MINNEAPOLIS -- That didn't take long.
It took five batters into his first game since getting clocked on the noggin for Philip Humber to be the target at Target Field. Jason Kubel bounced a hot shot off Humber's right thigh during the second inning of the White Sox' 2-1 win against the Minnesota Twins on Monday afternoon.
Leading off the third inning, Brian Dinkelman's single up the middle almost got Humber again. All this after he had been hit in the back during his AAA rehab start he made following his time on the disabled list - the result of Kosuke Fukudome's liner off his forehead on Aug. 18.
There were smiles, laughs and wisecracks from Sox teammates, but there was no fear from Humber, who kept his focus and went on the attack himself - pounding the strike zone for first-pitch strike after first pitch strike over seven scoreless innings.
"The way they hurt you is if you put guys on without them swinging the bats,'' Humber said. "So go right at them, and see what happens.''
Humber threw first-pitch strikes to 20 of the 27 batters he faced while retiring the first batter five times over his 100-pitch outing that included 71 strikes.
"Got a lot ground balls and good plays by our guys," he said.
For Humber, manager Ozzie Guillen and pitching coach Don Cooper, it was an encouraging performance considering the one-time first-round Mets draft pick and Sox reclamation project had been tailing off after a first half that put him in the All-Star Game conversation. He had allowed four runs in a five-inning rehab start last Tuesday for AAA Charlotte.
"I definitely don't take anything for granted,'' Humber said "And not just getting hit but with the success I had in the first half and then hitting a rough patch there. It was like, 'OK, am I ever going to pitch a good game again?' So you become more thankful for every chance you get."
Humber's collected manner, pitching in the town where Twins pitching coach Rick Anderson once warned him about his his skittish behavior on the hill, was a refreshing reminder of how far Humber (9-8, 3.45) has come this season. He is two-thirds of an inning shy of his minor-league high, has a very good chance to be a double-digit winner and a fixture in the Sox rotation next season and beyond.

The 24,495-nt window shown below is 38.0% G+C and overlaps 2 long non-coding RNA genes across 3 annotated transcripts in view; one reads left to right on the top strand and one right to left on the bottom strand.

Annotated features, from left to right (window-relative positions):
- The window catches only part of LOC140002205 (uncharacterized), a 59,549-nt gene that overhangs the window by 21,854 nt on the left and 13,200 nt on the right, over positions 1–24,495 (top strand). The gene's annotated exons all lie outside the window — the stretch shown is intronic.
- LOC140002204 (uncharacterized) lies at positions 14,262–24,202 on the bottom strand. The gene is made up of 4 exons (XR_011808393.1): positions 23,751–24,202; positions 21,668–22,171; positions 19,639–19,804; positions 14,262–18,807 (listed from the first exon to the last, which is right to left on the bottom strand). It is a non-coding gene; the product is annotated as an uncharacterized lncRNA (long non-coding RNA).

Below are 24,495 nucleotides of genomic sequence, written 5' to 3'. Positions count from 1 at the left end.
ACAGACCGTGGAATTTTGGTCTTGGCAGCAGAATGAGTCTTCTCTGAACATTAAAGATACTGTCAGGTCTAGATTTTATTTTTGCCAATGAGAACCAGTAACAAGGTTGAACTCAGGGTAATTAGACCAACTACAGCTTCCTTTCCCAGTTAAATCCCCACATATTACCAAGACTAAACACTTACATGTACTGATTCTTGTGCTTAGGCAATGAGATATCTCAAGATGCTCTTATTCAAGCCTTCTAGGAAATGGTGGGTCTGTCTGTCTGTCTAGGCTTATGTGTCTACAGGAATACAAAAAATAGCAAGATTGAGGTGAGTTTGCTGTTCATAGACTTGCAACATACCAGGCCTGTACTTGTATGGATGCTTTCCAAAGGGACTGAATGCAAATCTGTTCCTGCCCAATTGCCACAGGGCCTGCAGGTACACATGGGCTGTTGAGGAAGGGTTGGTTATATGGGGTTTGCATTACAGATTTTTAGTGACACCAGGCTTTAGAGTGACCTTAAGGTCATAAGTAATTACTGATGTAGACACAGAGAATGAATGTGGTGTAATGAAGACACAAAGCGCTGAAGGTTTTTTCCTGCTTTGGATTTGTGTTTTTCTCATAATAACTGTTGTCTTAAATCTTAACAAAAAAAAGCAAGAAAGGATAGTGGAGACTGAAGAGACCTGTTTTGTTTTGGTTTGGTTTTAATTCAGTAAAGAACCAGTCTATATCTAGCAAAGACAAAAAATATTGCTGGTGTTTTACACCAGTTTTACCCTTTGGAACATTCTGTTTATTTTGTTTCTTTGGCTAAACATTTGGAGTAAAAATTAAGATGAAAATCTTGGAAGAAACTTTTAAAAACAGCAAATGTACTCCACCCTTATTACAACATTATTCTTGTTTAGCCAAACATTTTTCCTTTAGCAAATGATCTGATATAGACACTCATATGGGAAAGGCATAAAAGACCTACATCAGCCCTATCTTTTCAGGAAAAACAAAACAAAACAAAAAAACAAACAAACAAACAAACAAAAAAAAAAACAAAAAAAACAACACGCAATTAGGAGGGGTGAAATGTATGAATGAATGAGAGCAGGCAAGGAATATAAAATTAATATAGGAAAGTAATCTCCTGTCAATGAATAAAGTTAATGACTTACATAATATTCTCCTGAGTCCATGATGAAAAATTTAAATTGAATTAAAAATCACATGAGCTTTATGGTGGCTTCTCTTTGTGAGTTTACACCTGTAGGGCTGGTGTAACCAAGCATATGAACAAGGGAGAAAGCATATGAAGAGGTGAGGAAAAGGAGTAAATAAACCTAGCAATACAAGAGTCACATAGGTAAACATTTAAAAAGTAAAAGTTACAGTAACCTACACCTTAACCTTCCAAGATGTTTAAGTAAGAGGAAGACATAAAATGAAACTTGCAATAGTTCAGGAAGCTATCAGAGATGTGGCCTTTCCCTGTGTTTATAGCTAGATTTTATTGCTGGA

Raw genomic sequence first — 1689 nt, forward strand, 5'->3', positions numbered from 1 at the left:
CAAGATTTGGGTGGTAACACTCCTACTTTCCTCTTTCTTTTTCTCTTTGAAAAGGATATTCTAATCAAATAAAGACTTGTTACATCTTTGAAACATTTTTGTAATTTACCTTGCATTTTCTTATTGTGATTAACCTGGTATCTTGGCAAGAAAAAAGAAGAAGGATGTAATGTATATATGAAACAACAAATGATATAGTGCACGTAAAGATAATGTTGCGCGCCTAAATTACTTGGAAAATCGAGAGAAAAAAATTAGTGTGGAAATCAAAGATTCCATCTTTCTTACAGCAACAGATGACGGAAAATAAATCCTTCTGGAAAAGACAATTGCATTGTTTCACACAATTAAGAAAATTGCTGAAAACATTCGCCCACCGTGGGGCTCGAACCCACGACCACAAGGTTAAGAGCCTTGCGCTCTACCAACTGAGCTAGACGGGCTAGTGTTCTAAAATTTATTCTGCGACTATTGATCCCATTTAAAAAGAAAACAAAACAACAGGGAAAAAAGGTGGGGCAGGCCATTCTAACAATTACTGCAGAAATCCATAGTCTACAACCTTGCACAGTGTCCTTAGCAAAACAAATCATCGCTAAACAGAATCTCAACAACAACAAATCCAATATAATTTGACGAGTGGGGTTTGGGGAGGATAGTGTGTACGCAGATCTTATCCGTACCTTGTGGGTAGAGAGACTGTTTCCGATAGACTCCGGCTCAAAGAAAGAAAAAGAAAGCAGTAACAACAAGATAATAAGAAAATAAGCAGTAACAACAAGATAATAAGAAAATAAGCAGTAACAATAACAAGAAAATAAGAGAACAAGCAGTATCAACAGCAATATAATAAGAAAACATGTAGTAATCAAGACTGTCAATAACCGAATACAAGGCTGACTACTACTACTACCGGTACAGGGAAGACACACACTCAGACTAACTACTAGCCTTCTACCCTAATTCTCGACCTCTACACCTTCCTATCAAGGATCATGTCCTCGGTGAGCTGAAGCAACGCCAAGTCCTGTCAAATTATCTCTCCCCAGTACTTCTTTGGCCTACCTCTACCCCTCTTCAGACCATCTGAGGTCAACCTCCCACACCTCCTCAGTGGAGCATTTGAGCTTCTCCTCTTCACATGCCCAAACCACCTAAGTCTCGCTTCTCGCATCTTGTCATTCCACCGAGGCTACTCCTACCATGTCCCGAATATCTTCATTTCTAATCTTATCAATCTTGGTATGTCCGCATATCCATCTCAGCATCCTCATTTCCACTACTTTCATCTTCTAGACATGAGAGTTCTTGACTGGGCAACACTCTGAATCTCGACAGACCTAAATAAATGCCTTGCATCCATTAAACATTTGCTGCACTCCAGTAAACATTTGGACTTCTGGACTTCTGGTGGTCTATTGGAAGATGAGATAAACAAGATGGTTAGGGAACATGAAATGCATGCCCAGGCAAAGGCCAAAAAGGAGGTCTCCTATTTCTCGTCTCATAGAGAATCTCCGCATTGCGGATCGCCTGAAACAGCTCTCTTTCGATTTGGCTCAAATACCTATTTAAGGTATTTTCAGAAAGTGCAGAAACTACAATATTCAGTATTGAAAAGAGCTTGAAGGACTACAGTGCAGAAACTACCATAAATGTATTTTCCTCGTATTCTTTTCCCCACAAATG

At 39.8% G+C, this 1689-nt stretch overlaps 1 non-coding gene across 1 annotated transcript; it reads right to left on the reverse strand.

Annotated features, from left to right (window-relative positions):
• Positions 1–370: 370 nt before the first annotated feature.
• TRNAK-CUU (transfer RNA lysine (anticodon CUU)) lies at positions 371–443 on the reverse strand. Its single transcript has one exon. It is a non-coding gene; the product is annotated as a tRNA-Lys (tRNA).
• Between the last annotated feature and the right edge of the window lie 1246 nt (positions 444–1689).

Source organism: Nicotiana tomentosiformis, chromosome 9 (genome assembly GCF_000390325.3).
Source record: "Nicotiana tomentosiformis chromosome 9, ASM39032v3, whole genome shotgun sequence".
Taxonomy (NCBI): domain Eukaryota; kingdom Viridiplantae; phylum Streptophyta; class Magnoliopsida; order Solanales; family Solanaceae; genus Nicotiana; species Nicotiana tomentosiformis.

"It's been a solid year but we've got work to do,'' Cooper said. "He's got starts left. If the season ended now I would say, 'boy it's been a great year for him.' But we're looking to enhance it.''
"I want to prove it every time I go out there,'' Humber said. "However many chances I have left, from here on out to the rest of my career, the way I look at it is everyone here has something to prove every time you go out there. That's the mindset I take."
After Sergio Santos allowed a run in the ninth in relief of Matt Thornton, Chris Sale got the final out for his sixth save as the Sox stopped a four-game losing streak in the first half of a day-night doubleheader.
"We needed Phil to come out the way he did today,'' Guillen said, "for the ballclub, bullpen and a doubleheader, we need this type of game to try to get it going and build some confidence.
"It seemed like he got it back after the time off and seemed he was stronger once again.''
Humber's teammates flinched when he got hit again. When they saw he was OK, "you couldn't help but laugh,'' Gavin Floyd said.
"He need a screen out there,'' Guillen said.
In the dugout, Humber held out his glove and said, 'anybody want this? I don't need it.' ''
The direct hit with AAA Charlotte was "just a ground ball in the back,'' he said. "I'm covering all my bases. The lower half, back, head. Hopefully I'll get a glove on them.''